Hannah Sender Annotations

In response to:

What does this visualization (including caption) say about toxics?

Sunday, March 1, 2020 - 6:32am
The images in this essay contribute to a sense that toxicity prompts, and is caught up in, political and social discourses. The commentary tells the viewer that we might only understand ambiguous, atmospheric toxcities through the lenses provided by science, media, and political statements. Toxics are therefore not seen as particles, but through words, images, attempts to provoke action. They are therefore affective existents in themselves.
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Can you suggest ways to enrich this image to extend its ethnographic import?

Sunday, March 1, 2020 - 6:27am
I do not think that 'enriching' is the point of this. The point seems to be to place imagery in circulation and in conversation. The variety of images in this conversation is what prompts reflections about toxicity, rather than a single image itself.
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What kind of image is this? Is it a found image or created by the ethnographer (or a combination)? What is notable about its composition | scale of attention | aesthetic?

Sunday, March 1, 2020 - 6:17am
The images which appear in this essay are images of information. Whether they are found, created, or found and created simultaneously, they are images which seek to communicate a 'truth'. The ethnographer puts found informational images back into circulation, placing them alongside new informational images that the ethnographer has created. The notable thing about these is their circulation on the surface of the issue - they are a re-presentation of an idea of what is happening. The scales of attention are shifting, they zoom in and out. The aesthetic, however, is always on the surface of things.
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Can you suggest ways to elaborate the caption of this visualization to extend its ethnographic message?

Sunday, March 1, 2020 - 5:54am
The annotations in this essay intrigue the audience. They do not tell a 'truth', nor do they pretend there is one out there. They circulate fact-fictions, like the media stories they talk about. I would like to know more about how the pollution in Delhi is felt/experienced/sensed, as well as how it is talked about. This is another form of information about air pollution, which ethnography is particularly good at expressing.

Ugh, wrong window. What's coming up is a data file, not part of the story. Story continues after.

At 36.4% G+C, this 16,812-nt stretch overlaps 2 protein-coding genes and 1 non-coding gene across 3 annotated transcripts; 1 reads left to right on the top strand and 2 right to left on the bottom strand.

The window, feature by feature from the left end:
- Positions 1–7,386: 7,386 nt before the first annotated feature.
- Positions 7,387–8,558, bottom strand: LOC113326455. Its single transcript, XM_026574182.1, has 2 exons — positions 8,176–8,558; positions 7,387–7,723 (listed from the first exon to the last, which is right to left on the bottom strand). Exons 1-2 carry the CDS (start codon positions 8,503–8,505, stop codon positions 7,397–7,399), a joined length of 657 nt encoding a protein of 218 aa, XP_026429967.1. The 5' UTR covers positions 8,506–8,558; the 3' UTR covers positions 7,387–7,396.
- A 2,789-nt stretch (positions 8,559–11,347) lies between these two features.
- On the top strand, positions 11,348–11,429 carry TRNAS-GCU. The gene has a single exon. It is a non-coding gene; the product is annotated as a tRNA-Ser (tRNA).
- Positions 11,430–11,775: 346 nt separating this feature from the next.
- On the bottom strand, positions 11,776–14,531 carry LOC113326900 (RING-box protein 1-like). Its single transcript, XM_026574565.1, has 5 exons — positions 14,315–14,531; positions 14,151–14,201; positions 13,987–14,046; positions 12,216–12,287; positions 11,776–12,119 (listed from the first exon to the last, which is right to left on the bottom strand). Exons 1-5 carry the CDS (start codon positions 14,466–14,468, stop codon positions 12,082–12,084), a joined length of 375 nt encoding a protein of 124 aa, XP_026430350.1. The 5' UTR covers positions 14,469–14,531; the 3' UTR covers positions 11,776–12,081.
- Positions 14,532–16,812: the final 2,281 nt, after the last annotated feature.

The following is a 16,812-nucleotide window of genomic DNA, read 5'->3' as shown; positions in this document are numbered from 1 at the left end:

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How does this visualization (including caption) advance ethnographic insight? What message | argument | sentiment | etc. does this visualization communicate or represent?

Sunday, March 1, 2020 - 5:30am

The interplay between visualisations' style, content and origin show the uncomfortable mixing of the political, the environmental, and the social. Like toxic air, the story of Delhi's air pollution slips easily across different conceptual boundaries. The story is one about atmospheres - undoubtedly there, and yet, impossible to grasp. Instead, the ethnographer gestures towards it with image and language. These are fictions showing the way towards a fact, and, simultaneously, obscuring it.

This set of visualisations advances understandings of what ethnography does. Its power to gesture, and its powerlessness to reveal a single 'truth' is manifested in this visual essay.

The sentiment is lodged between a feeling of impotence to know and to do something ('Miracle cures') and of potential revelation. I do not know where this polluted air comes from, and what it really is ('the elemental ambiguity of PM2.5') but the feeling is, if we keep looking, keep reading, there might be a thread to grasp hold of, which will lead us to the answer. Maybe ethnography is a bit like a postmodern novel, where the 'truth' remains forever beyond reach and we are left rumaging through the detritus, delightful and intriguing in itself.

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